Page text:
- Project work can be used as one component of a placement - for example, students can undertake projects while the clinical educator is on outreach and would prefer not to, or is unable to, take the student with the them, or alternatively as part of an inter-agency shared supervision model.
Project placements have been used successfully at the Institute for Urban Indigenous Health to develop, trial, and evaluate programs. In this video Dr Alison Nelson describes some of the project placements they have offered.
Queensland Health's 'Deadly Ears Program' also offer project placements to students. Jodie Booth, a Senior Occupational Therapist and experienced clinical educator explains how the placements work in this video.
A multiple mentoring model of placement has also been used at the Institute for Urban Indigenous Health. A team of students might spend a day of each week with a different clinical educator which allows them to experience:
- a range of approaches to practice and styles of communication and interaction with Aboriginal and Torres Strait Islander people.
- a range of supervision styles and expectations.
In the following three videos, two experienced clinical educators from different workplaces describe their experiences of sharing students with each other. In one setting the students are involved in a project placement in an Indigenous health program, while in the other it is a more traditional clinical setting. The students are also involved in a community engagement placement run in an Indigenous kindergarten and the two clinical educators share the supervision in this setting. The educators offer some suggestion about what makes these placements successful.
Speech pathology and occupational therapy students from The University of Queensland experience inter-professional learning on placement at the Murri School, an urban Aboriginal and Torres Strait Islander School in Brisbane. The students experience ‘a service delivery model built on mutual learning, collaboration and understanding and respect of cultural difference. [...] A clinical educator from each profession [is] integral to a well-coordinated approach and has enabled opportunities to share supervision and to model inter-professional clinical skills’ (Davidson, Hill & Nelson, 2013, p.70).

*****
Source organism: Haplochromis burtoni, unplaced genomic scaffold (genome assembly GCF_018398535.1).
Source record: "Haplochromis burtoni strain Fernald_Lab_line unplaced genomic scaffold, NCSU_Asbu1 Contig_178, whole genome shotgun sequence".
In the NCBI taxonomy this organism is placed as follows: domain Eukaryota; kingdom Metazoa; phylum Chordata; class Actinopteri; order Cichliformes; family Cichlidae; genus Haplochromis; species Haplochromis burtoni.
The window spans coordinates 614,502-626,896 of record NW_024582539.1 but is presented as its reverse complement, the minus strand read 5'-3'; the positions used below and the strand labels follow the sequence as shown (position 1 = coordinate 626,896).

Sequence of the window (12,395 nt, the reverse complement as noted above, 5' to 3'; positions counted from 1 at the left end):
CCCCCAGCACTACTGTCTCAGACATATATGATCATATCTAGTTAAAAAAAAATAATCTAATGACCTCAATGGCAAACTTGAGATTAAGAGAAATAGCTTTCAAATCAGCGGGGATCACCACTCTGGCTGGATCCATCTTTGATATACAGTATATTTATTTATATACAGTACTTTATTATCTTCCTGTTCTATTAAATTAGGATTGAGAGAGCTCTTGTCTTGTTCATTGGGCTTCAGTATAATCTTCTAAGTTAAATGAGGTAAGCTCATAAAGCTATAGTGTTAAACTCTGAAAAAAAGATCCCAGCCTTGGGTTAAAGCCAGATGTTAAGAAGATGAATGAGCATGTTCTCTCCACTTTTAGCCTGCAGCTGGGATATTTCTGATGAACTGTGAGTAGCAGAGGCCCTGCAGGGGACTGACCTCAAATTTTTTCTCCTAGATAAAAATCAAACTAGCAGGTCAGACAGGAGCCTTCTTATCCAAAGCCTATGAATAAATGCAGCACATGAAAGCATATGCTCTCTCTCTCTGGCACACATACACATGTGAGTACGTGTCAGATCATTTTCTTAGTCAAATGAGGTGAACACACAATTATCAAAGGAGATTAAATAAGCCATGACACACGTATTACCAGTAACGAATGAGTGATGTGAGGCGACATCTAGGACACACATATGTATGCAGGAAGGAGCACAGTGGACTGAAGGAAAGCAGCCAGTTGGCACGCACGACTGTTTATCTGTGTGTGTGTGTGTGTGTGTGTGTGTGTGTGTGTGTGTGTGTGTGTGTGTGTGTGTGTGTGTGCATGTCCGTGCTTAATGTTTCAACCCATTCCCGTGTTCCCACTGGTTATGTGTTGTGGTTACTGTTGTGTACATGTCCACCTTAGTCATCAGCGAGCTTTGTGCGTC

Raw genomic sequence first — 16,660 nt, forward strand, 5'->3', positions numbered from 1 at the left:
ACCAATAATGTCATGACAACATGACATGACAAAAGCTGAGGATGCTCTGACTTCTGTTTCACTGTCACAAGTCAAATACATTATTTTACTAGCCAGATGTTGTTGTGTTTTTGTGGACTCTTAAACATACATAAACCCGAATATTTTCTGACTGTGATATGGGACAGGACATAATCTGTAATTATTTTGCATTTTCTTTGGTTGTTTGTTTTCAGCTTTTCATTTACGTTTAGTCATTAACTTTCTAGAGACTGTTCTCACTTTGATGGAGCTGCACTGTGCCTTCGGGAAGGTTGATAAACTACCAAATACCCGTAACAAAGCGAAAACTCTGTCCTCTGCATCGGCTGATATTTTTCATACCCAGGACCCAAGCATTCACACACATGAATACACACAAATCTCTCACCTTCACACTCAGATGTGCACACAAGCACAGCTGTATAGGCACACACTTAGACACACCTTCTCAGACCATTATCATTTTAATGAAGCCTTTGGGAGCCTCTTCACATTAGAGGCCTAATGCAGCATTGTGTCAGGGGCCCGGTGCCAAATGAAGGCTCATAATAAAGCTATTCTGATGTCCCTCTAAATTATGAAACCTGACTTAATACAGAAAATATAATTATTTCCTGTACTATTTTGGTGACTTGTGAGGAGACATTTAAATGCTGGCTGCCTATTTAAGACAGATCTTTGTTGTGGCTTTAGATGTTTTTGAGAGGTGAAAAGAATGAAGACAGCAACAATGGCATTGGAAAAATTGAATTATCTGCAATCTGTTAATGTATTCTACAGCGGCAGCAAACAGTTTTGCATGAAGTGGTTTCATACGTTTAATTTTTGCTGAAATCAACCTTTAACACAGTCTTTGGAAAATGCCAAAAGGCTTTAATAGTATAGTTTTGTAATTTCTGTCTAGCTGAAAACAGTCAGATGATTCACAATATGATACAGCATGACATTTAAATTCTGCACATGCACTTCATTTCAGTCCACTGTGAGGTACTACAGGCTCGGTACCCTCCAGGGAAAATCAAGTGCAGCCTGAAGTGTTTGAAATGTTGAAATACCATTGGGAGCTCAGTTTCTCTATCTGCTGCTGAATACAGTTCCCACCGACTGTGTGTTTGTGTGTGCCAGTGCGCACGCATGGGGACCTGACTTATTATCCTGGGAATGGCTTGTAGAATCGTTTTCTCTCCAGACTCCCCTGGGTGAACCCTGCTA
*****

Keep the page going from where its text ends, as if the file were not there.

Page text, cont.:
A student-lead clinic at the Institute for Urban Indigenous Health was the starting point for the ‘Work It Out’ program. ‘Work It Out’ is an inter-professional education and exercise program for Aboriginal and Torres Strait Islander clients diagnosed or at risk of a chronic disease. It is an example of the establishment of a new service through a student placement. The health service staff had identified that there was a need for rehabilitation services and the program was developed in partnership with a private gym. Once the service was established and positively evaluated the program expanded and is now run by a team of dedicated allied health staff. Students from medicine, nursing, occupational therapy, exercise physiology, pharmacy and psychology deliver educational content and assist in exercise supervision, monitoring clients’ health status and making recommendations within their scope of practice and level of experience. (Nelson, Shannon & Carson, 2013, p.31).
Reflection - Options for structuring clinical education placements within your work context
Consider the various models of placement and supervision. Consider whether adapting the nature or structure of the placement might alleviate some of the challenges of offering a placement.
Which of these might be most suitable in your work context?
Would a combination of these models be an option?
What are the benefits of using the model/s you have identified?
Davidson, B., Hill, A., and Nelson, A. (2013). Responding to the World Report on Disability in Australia: Lessons from collaboration in an urban Aboriginal and Torres Strait Islander school. International Journal of Speech-Language Pathology, 15(1), 69-74.
Nelson, A., Shannon, C., and Carson, A. (2013). Developing health student placements in partnerships with urban Aboriginal and Torres Strait Islander Community Controlled Health Services. Lime Good Practice Case Studies, Volume 2, 29-34 (at p.31)